Sen. Miller continues to block legislation

Laura McPhee

Sen. Pat Miller

The Indiana General Assembly is once again considering legislation giving parents a choice about where to have a baby and who can help in the delivery. Oddly enough, the "alternative" birthing method seeking state approval is as ancient as childbirth itself.

While homebirth is legal in all 50 states, nine states (including Indiana) prohibit by law the practice known as midwifery by non-medical professionals. According to state law, anyone desiring to practice midwifery in the state of Indiana must first be a registered nurse. No other applications will be considered and no other licenses granted.

There are approximately 100 licensed nurse-midwives in the state of Indiana, and more than 95 percent work in hospitals or birthing centers where the average cost of delivering a child is $6,400. There are approximately 50 certified professional midwives working illegally in the state; most are hired by couples who want to have their child at home.

House Bill 1237 seeks to establish a state midwifery license board and set qualifications for a certified professional midwife (CPM) to practice in non-hospital settings. The current bill has been introduced in a similar form annually since 1993. It has passed the House of Representatives twice; and it has consistently had the support of Republicans and Democrats alike. This year's version is authored by Rep. Peggy Welch (D), who is herself a nurse, and has the support of Rep. Tim Brown (R), a physician by profession and chair of the House Public Health Committee.

But one state senator doesn't want midwives without nursing degrees practicing in Indiana, and she has used her power in the state senate to prevent that from happening for more than a decade.

Sen. Patricia Miller (R) of Indianapolis is a nurse and the chair of the Senate Public Health Committee. Year after year, she has prevented the bill from receiving a hearing in her committee, essentially killing the legislation herself before it ever receives a vote on the Senate floor.

"My concern is whether or not they [midwives] are adequately trained and prepared to provide not only for the birthing of a child but also an emergency situation," Miller contends.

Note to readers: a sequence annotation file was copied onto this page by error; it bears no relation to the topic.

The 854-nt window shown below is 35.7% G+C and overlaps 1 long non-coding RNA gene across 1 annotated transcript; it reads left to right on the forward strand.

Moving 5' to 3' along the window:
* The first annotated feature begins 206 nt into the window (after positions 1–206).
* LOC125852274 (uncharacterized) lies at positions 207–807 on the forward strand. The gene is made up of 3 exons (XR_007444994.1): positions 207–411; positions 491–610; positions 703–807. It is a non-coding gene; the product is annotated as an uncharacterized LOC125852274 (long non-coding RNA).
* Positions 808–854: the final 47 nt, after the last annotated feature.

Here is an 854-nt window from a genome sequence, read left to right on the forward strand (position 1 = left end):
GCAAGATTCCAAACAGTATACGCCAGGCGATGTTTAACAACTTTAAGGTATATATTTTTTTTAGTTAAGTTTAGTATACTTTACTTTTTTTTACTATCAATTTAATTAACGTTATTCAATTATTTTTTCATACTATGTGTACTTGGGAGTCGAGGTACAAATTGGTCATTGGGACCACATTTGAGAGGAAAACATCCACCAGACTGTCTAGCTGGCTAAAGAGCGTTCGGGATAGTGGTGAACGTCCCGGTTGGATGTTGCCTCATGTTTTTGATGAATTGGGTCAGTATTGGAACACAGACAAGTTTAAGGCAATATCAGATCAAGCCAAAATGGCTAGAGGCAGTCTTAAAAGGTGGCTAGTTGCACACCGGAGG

The legislation is receiving increased attention this year as a midwife from Bloomington is currently facing charges stemming from her participation in a birth last summer.

Jennifer Williams, 54, is a certified professional midwife working in Central Indiana since 1989. She has delivered over 1,500 babies in her capacity as a midwife. In June of 2005, a Shelby County couple hired Williams to facilitate a homebirth. Tragically, their son died during childbirth. After an investigation, Williams was found to have acted appropriately both in the delivery and her response to the emergency; but she was later arrested for practicing medicine without a license. Currently out on $10,000 bond, Williams is charged with a felony and faces possible prison sentencing.

"I acted completely appropriately," Williams says. "The charges are not about the baby, or because of anything I did or didn't do at the birth, but because the state of Indiana requires midwives to be licensed, but does not provide a way for that to happen."

Williams' credentials qualify her to practice legally in more than 30 states. She received her midwife certification from the North American Registry of Midwives, a nationally accredited program that meets all the standards of the legislation currently being blocked by Miller.

The North American Registry of Midwives grew out of the confusion of state laws governing at-home births and midwives, and quickly became the nation's most respected accreditation process for midwives. NARM requires more than 1,350 supervised clinical contact hours, including prenatal and postnatal care, supervised participation in more than 30 births and completion of written, clinical and oral assessments as part of its Certified Professional Midwife program.

While the majority of states now accept the accreditation of NARM as a basis for state licensing of midwives, Indiana does not. More than 100 women have been charged for the crime of midwifery in Indiana in the past 10 years, the vast majority of whom have the professional experience and credentials to help parents give birth to their child in the manner and location of their choosing.

This is not the only example of legislation Miller has used to limit the parenting options of Indiana residents. Last fall, she introduced a bill that would require any woman seeking in vitro fertilization or other forms of artificial reproductive therapy to file a "petition of parentage" before seeking the medical treatment.

Included in the bill was the stipulation that only married women could become impregnated through medical means, and doctors performing the treatment on women without court approval would face felony charges for "unauthorized reproduction." Miller later pulled the bill following national coverage and overwhelming public opposition.


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